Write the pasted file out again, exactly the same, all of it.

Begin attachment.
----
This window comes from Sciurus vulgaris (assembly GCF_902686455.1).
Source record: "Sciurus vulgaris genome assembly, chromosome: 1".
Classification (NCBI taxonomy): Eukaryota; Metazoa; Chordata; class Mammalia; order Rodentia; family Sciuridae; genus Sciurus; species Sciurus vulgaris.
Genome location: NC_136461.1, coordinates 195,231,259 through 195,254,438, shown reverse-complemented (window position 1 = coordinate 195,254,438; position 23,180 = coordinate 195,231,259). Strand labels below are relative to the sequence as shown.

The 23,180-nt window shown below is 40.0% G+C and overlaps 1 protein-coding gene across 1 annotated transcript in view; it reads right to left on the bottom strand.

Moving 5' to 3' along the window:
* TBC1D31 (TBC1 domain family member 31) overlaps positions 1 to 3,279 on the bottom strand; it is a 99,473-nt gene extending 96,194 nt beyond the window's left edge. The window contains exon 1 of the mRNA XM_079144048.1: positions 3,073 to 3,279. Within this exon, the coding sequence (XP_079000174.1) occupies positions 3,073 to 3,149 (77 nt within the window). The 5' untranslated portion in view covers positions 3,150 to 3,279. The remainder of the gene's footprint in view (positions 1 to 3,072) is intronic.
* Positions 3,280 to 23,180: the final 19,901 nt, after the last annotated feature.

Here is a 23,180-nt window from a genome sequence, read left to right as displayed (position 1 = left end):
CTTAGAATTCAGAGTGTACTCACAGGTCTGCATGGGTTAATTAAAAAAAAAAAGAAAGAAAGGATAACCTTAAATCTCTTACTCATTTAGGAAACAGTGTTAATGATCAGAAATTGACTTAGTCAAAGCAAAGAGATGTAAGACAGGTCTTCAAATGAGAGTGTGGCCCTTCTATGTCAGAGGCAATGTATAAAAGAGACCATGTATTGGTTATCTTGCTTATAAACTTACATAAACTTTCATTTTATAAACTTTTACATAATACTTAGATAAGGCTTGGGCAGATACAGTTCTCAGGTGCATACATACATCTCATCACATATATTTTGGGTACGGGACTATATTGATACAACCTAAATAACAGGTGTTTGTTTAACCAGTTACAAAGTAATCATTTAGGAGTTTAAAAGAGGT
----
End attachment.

This window comes from Sciurus vulgaris (assembly GCF_902686455.1).
Source record: "Sciurus vulgaris genome assembly, chromosome: 1".
Classification (NCBI taxonomy): Eukaryota; Metazoa; Chordata; class Mammalia; order Rodentia; family Sciuridae; genus Sciurus; species Sciurus vulgaris.
Genome location: NC_136461.1, coordinates 195,231,259 through 195,254,438, shown reverse-complemented (window position 1 = coordinate 195,254,438; position 23,180 = coordinate 195,231,259). Strand labels below are relative to the sequence as shown.

The 23,180-nt window shown below is 40.0% G+C and overlaps 1 protein-coding gene across 1 annotated transcript in view; it reads right to left on the bottom strand.

Moving 5' to 3' along the window:
* TBC1D31 (TBC1 domain family member 31) overlaps positions 1 to 3,279 on the bottom strand; it is a 99,473-nt gene extending 96,194 nt beyond the window's left edge. The window contains exon 1 of the mRNA XM_079144048.1: positions 3,073 to 3,279. Within this exon, the coding sequence (XP_079000174.1) occupies positions 3,073 to 3,149 (77 nt within the window). The 5' untranslated portion in view covers positions 3,150 to 3,279. The remainder of the gene's footprint in view (positions 1 to 3,072) is intronic.
* Positions 3,280 to 23,180: the final 19,901 nt, after the last annotated feature.

Here is a 23,180-nt window from a genome sequence, read left to right as displayed (position 1 = left end):
CTTAGAATTCAGAGTGTACTCACAGGTCTGCATGGGTTAATTAAAAAAAAAAAGAAAGAAAGGATAACCTTAAATCTCTTACTCATTTAGGAAACAGTGTTAATGATCAGAAATTGACTTAGTCAAAGCAAAGAGATGTAAGACAGGTCTTCAAATGAGAGTGTGGCCCTTCTATGTCAGAGGCAATGTATAAAAGAGACCATGTATTGGTTATCTTGCTTATAAACTTACATAAACTTTCATTTTATAAACTTTTACATAATACTTAGATAAGGCTTGGGCAGATACAGTTCTCAGGTGCATACATACATCTCATCACATATATTTTGGGTACGGGACTATATTGATACAACCTAAATAACAGGTGTTTGTTTAACCAGTTACAAAGTAATCATTTAGGAGTTTAAAAGAGGT